How to Season Firewood
The Most Critical Part of Seasoning Firewood
As September settles in, nights are already getting cold enough that the morning air has a little bit of a bite here in central New York. Though the wood stove at the heart of my house sits unused, I know in another month it will be time to start lighting fires, so it is perfectly natural to think about the wood I will burn.
But I don’t mean the wood I will burn this year – that is already split and stacked. I mean the wood I will be burning next fall and winter. Freshly cut green wood has so much water in it that if you burn it most of the energy will go to evaporating water rather than generating heat. Further, green wood doesn’t burn clean, leading to pollution and more creosote build up in your chimney.
This means that firewood must be allowed to age. Wood cut in the spring will burn well enough the following fall, but letting a full year pass is better. The most important step in seasoning firewood is time. Even split wood takes a while to dry out enough to be properly seasoned, so don’t rush it! Seasoned firewood burns hotter and cleaner, which means you get much more heat for your work.
But Time Alone is not Enough
While time is necessary to seasoning firewood, time alone is not enough. Firewood left in an uncovered pile will usually start to rot. Even if it doesn’t, it will not get significantly drier. Covering it with a tarp doesn’t help much. While this will keep off rain, it also traps air – and thus moisture – inside, creating a very humid atmosphere, which will prevent the firewood from drying.
Far better is to stack the firewood beneath a cover that sheds rain while also allowing air flow. If you have a big porch you aren’t using for another purpose that might be a good option, but most of us will want a stand alone structure. You can purchase various racks, some of which come with covers. If you only burn wood very occasionally, this may be all you need.
But if you burn a significant amount of firewood, it makes more sense to use a dedicated structure. One option is to look for a car port or similar modular structure on craigslist. Even better is to do what I do and buy a hoop bender and build your own dedicated firewood hoop. (This is a big enough topic to deserve its own post, which I’ll get to soon!)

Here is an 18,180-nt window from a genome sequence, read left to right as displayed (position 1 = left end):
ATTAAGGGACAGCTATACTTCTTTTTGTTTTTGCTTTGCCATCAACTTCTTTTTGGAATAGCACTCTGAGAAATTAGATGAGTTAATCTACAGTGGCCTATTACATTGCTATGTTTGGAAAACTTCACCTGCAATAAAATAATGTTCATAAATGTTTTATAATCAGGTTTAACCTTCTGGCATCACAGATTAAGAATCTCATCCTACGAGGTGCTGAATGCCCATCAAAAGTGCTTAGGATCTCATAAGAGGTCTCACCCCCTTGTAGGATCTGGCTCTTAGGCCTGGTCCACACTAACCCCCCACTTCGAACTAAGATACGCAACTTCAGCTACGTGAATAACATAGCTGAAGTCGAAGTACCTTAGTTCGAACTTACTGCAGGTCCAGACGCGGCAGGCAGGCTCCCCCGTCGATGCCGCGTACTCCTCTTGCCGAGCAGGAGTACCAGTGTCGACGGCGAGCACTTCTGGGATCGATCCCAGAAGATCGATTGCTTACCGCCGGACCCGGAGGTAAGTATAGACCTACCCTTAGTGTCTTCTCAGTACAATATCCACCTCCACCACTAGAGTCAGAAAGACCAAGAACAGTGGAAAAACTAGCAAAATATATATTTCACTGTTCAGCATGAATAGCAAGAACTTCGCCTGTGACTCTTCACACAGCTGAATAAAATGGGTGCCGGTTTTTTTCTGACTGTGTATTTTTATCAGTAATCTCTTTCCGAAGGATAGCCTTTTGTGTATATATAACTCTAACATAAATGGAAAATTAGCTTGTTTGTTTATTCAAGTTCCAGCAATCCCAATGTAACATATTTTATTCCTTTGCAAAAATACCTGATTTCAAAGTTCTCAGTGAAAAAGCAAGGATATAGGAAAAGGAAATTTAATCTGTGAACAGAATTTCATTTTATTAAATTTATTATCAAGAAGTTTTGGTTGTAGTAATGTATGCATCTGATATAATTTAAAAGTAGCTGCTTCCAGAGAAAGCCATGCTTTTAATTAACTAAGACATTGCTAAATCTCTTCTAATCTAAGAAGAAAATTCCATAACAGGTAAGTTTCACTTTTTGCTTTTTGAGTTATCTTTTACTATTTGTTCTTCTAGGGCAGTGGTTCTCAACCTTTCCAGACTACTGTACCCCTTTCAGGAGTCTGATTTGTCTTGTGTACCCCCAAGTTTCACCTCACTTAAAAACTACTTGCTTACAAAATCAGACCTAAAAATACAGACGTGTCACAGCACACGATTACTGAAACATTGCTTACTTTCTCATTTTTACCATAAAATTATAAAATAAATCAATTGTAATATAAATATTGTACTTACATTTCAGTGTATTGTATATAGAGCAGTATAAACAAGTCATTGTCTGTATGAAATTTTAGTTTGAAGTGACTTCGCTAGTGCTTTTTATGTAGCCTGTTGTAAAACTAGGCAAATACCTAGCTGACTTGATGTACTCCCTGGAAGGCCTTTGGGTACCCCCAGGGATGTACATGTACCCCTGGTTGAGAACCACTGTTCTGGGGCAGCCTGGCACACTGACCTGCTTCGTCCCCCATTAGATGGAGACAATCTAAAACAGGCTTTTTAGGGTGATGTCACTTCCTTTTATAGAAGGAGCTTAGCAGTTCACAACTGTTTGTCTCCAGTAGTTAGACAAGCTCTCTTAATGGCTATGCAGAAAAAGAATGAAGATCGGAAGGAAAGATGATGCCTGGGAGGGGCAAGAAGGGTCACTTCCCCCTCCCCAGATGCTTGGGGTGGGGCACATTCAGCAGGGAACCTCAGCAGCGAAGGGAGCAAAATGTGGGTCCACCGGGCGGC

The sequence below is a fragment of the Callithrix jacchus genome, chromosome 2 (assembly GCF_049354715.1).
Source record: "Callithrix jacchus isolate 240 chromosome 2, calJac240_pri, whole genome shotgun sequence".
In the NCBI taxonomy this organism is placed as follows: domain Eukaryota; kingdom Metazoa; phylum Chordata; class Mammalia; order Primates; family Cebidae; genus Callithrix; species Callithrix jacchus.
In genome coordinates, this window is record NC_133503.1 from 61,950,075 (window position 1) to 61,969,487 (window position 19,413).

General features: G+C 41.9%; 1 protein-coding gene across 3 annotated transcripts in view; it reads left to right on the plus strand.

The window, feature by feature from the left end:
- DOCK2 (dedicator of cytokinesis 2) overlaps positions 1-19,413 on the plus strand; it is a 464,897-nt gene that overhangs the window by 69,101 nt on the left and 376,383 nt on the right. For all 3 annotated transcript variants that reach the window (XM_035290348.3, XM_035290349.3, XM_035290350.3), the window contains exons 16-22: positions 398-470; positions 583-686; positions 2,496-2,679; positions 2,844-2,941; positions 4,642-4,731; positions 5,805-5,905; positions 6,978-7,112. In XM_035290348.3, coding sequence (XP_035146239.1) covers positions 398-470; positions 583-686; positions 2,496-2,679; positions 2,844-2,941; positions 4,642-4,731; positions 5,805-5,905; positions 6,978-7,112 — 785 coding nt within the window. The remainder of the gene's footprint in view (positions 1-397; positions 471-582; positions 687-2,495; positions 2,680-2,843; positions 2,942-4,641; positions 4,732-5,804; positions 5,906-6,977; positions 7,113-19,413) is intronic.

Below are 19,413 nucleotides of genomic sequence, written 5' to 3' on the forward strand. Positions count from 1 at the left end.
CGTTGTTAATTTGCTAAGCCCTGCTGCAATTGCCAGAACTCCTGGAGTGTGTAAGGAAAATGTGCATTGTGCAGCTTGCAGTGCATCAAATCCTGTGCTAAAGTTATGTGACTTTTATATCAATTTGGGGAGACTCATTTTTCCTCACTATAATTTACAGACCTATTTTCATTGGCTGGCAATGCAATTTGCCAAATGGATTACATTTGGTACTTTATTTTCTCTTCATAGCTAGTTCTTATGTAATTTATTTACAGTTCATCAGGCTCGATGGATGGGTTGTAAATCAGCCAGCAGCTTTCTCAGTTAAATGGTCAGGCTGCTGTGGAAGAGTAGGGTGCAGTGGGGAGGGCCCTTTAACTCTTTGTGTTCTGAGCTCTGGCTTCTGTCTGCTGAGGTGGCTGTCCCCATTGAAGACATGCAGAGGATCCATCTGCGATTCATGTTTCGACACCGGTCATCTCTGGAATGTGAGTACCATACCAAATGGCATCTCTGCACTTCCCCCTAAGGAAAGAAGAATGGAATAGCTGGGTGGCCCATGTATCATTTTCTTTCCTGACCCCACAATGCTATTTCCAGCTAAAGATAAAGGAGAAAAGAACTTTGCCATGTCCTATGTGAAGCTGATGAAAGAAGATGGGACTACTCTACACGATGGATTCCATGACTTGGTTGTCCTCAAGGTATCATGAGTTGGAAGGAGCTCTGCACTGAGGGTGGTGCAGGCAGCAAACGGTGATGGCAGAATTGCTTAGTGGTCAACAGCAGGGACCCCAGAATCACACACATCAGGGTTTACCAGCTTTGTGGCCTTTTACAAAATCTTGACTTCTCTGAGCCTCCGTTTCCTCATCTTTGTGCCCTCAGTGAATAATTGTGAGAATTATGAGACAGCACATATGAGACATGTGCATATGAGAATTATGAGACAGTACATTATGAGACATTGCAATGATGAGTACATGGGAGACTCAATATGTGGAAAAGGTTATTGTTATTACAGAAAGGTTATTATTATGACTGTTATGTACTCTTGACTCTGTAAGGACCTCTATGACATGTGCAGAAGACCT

To summarize: you want your firewood stored in a way that minimizes rain while maximizing airflow.
How To Season Firewood
- Splitting Tools
- Green Wood
- Split Firewood: Split wood burns better and dries faster.
- Stack Firewood: Don't just make a pile of wood unless you're prepared to wait years for it to fully dry, and don't build stacks of wood with their ends touching. Leave gaps for air to circulate.
- Keep Off the Rain: Best is a porch or dedicated structure, but flat metal roofing over the top of the stack, with the sides open to allow air circulation, also works. If you use this approach weight down the roofing so it doesn't blow away.
- Wait: Let the wood dry six months minimum, preferably a year.
More Tools and Tricks
When it comes to splitting wood, I prefer the Fiskars X27 axe. It is light weight enough to swing repeatedly, which is important, since I split my firewood fairly small. If you’re interested, here’s a longer review I wrote of the Fiskars axe. I also use a box, in which I stack a bunch of wood at once. This lets me split it all to my desired size without repeatedly standing it back up, and it elevates the rounds to the proper height for splitting.
When designing storage, it is a good idea to make it accessible from both ends. This lets you fill one half up with green wood while simultaneously removing properly seasoned firewood from the other end, and it also encourages the airflow necessary for efficient seasoning.